Digital tax: France needs allies against Google, Facebook and Amazon

© Sergey Nivens – stock.adobe.com

After the announcement of further retaliation measures by the United States in the dispute over the taxation of digital corporations, France continues to insist on an international solution.


An agreement by the industrialized nations organization OECD is “the only way out”, it said on Saturday from circles of the economy and finance ministry of department head Bruno Le Maire. They wanted an international solution and asked the United States to continue the OECD negotiations on the digital tax.

US Trade Representative Robert Lighthizer announced new punitive duties of 25 percent on a number of products from France – including cosmetics and handbags – with a trading volume of around $ 1.3 billion (EUR 1.13 billion) on Friday. At the same time, the application of the duties was suspended for a period of 180 days. In the ongoing dispute over the digital tax, Paris and Washington agreed last year to find an international solution within the framework of the OECD. However, the USA at least provisionally left the negotiations at the end of June.

The United States has repeatedly threatened France with punitive tariffs after Paris introduced a national digital tax in 2019 that mainly affects large U.S. corporations like Google or Facebook. At the end of January, the two countries agreed on a framework agreement: Paris agreed to suspend payments in advance on the national digital tax until the end of the year, for which the USA waived sanctions. Paris once again made it clear that the national tax should be applied if there was no solution by the end of the year.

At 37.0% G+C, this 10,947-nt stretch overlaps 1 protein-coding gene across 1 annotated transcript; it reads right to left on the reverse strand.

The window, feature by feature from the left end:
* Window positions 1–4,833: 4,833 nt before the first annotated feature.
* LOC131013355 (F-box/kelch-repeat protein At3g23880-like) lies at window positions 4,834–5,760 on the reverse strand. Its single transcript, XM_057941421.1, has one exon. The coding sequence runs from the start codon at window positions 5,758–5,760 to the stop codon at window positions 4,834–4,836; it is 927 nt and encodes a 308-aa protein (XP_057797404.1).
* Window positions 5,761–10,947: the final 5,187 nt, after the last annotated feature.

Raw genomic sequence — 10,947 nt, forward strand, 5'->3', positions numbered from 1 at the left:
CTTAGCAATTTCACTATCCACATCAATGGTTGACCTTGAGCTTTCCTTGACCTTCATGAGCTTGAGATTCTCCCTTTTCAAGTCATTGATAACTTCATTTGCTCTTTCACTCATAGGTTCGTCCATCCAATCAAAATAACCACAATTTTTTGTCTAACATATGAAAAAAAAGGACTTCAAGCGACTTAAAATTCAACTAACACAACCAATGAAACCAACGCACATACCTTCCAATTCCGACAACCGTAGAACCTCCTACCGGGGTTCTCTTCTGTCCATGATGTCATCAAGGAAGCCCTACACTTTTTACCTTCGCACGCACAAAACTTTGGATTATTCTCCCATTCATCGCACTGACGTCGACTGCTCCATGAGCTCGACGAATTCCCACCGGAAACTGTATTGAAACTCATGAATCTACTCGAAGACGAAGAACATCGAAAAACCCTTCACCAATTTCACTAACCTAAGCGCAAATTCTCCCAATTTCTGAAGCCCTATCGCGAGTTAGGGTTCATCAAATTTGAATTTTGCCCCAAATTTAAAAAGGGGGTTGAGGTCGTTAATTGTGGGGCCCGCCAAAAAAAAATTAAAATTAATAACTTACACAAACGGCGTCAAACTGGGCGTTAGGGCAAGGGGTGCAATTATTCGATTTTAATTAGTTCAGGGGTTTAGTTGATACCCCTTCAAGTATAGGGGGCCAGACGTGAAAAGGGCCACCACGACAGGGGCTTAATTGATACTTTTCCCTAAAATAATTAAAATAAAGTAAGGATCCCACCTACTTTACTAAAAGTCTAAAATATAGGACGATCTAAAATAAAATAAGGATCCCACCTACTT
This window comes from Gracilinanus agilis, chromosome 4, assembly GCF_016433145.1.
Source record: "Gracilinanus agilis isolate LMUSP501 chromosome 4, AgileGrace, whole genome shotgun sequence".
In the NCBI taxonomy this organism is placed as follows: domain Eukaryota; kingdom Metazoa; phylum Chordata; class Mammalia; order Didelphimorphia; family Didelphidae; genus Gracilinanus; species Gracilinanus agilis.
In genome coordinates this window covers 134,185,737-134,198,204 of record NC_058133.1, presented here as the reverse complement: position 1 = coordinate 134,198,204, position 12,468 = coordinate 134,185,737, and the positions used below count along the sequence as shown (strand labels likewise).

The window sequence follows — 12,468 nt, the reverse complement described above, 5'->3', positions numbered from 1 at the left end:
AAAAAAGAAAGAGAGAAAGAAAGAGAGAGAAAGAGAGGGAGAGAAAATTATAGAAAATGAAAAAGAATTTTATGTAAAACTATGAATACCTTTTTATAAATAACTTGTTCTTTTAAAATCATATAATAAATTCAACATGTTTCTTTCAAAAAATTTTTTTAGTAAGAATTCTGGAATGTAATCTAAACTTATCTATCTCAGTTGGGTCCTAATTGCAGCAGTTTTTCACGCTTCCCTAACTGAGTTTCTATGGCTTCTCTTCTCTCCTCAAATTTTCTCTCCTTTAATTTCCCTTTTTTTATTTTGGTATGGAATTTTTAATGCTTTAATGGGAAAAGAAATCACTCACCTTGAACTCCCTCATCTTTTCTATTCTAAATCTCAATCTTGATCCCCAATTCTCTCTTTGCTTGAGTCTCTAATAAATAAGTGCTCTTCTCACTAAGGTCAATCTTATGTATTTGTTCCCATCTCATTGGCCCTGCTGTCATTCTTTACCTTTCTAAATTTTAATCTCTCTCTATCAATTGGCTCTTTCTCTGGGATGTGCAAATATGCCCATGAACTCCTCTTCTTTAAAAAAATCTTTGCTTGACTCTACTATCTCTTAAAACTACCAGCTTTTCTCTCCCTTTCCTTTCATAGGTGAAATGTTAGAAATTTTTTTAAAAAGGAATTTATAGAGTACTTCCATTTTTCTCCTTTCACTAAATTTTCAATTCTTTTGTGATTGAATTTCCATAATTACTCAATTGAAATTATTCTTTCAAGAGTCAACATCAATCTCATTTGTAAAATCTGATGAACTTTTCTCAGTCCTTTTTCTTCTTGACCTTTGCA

The digital taxes planned in several European countries are aimed primarily at large American technology groups such as Amazon or Google, which, according to critics, do not pay enough taxes in individual markets with their business model. France single-handedly introduced the tax for internet companies because no international agreement was in sight.

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  • Odds_4: © Sergey Nivens – stock.adobe.com


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